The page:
There is some good news to report about Multiple Sclerosis. It appears that scientists are now unraveling some of the mystery behind this horrible disease. Researchers from the Oxford University in England, and the University of British Columbia, in Canada have found that there is a type of vitamin D deficiency linked to Multiple Sclerosis. They have found the genetic marker on chromosome 6. This is the first study of its kind to make a genetic link with vitamin D deficiency and M.S.
Vitamin D is a fat-soluble vitamin. It is not a vitamin, which is naturally found in many foods, but it is artificially added to some. Vitamin D is essential for strong bones and is associated with the disease known as rickets. Rickets is responsible for the softening of bones leading to fractures and deformity in children.
Vitamin D can be synthesized from the ultra violet rays from the sun when humans will absorb these rays through the skin. People in warmer countries are less likely to have a Vitamin D deficiency than their counterparts in the Northern Countries.
What was known previously was that people who lived the farthest away from the equator not only had lower levels of vitamin D there were also more incidents of Multiple Sclerosis.
Multiple Sclerosis is an autoimmune disease where the body will attack the covering of the nerves cells called the myelin sheath in the brain and the spinal chord. There are over 2.5 million people who have Multiple Sclerosis. Multiple Sclerosis is the most common neurological disorder among young adults.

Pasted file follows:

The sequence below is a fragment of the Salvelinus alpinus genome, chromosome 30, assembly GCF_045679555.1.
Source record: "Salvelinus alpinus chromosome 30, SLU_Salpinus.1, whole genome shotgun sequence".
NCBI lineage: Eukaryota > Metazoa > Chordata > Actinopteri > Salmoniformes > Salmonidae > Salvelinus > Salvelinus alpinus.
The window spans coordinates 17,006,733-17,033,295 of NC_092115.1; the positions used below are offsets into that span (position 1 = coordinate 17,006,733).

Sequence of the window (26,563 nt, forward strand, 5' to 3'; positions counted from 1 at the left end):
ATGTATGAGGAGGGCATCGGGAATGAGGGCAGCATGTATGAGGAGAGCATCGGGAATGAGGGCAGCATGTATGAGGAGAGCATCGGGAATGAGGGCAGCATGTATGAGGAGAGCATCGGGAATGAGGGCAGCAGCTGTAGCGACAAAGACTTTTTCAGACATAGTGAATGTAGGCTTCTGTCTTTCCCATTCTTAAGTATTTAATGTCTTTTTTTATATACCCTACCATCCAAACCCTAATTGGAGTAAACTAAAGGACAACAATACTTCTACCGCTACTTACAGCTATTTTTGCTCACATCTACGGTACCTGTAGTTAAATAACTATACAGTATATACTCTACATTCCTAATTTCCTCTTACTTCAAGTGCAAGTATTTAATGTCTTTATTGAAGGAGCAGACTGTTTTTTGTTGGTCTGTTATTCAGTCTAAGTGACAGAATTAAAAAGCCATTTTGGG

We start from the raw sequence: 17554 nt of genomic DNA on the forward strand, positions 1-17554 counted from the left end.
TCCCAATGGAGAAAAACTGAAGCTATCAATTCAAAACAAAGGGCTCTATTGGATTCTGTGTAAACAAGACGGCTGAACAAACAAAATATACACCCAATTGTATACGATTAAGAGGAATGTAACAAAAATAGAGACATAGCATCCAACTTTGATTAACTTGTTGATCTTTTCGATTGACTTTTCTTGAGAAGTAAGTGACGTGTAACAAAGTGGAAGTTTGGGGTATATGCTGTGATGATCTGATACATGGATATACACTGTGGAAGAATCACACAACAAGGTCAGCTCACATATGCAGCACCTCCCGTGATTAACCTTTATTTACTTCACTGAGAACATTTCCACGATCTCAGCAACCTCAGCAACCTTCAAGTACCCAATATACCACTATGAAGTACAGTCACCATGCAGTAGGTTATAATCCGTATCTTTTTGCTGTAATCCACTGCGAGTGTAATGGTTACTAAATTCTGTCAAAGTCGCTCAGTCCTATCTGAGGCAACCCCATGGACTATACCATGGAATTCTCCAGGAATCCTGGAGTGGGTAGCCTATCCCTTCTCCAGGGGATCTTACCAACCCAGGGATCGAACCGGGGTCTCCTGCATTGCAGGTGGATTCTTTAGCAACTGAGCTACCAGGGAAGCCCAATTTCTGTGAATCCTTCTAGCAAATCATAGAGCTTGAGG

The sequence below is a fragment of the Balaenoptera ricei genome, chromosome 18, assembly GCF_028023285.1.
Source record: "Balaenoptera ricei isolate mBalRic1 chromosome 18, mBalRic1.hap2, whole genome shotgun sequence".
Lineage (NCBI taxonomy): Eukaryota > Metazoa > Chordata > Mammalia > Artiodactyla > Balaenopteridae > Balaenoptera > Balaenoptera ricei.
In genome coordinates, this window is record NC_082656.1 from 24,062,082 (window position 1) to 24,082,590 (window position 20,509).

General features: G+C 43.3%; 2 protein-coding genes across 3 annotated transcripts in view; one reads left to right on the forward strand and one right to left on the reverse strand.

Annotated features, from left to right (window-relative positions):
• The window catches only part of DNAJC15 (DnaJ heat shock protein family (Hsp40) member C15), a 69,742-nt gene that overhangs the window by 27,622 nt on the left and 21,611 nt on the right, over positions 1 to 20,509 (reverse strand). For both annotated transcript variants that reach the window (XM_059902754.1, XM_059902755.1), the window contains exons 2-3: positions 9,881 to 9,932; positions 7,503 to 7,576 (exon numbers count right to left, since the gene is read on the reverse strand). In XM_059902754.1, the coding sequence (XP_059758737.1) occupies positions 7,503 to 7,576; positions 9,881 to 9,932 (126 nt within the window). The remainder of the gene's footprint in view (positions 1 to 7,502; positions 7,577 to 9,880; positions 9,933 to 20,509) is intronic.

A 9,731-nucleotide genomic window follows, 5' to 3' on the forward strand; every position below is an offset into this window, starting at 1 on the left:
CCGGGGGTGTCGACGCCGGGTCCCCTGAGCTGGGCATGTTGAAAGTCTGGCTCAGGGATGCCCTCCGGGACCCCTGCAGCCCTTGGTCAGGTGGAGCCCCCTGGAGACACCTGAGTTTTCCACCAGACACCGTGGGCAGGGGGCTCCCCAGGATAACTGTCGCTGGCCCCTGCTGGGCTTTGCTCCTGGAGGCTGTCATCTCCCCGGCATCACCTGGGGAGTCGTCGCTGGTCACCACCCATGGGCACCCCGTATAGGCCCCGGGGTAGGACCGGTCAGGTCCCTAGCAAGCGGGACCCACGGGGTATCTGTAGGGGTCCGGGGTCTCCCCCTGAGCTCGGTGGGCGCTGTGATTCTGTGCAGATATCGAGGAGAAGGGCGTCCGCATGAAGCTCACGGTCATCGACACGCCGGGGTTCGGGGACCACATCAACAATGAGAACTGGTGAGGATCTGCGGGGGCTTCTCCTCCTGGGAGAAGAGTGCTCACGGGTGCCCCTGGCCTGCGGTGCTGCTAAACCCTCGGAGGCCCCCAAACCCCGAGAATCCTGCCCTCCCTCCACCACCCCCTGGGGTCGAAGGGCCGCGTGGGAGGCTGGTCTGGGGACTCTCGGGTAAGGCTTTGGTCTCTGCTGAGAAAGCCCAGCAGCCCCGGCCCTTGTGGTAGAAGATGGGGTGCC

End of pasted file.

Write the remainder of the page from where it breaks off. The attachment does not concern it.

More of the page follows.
The new discovery concerning Multiple Sclerosis and vitamin D concerns what is called an allele on the Chromosome 6. People carrying this allele, HLA-DRB1*1501, have a three times greater risk for contracting multiple sclerosis. HLA-DRB1*1501 somehow switches on in the autoimmune system. It may influence the thymus to send out T cells to attack itself; thinking there is a foreign invasion in the body that must be destroyed.
“The researchers found that proteins activated by vitamin D in the body bind to a particular DNA sequence lying next to the DRB1*1501 variant, in effect switching the gene on.
In people with the DRB1 variant associated with MS, it seems that vitamin D may play a critical role,” says co-author Dr Julian Knight. “If too little of the vitamin is available, the gene may not function properly.”
With this new knowledge researchers not only can identify people who have this genetic marker, they may also be able to prevent the disorder by giving pregnant woman vitamin D supplements early on in the pregnancy thus combating Multiple Sclerosis from the womb. It is now known that vitamin D is influenced by environmental factors and with this knowledge researchers can alter the functions of this aberrant allele. They believe the gene must be altered in the early formation of the immune system, thus the emphasis on the forming fetus in the uterus (womb).
Thus this new medical break through may even have far reaching implications for determining the risk of getting and combating Multiple Sclerosis in future generations.
“Epigenetics will have important implications, not only for MS, but for other common diseases,” says Professor Ebers. “For mothers, taking care of their health during their reproductive years may have beneficial effects on the health of their future children or even grandchildren.”
According to Doctor Sreeram Ramagopalan vitamin D supplements are cheap and the benefits are many. Not only can it help reduce the risk of contracting Multiple Sclerosis, but also it will aid in the fight against other autoimmune diseases such as cancer.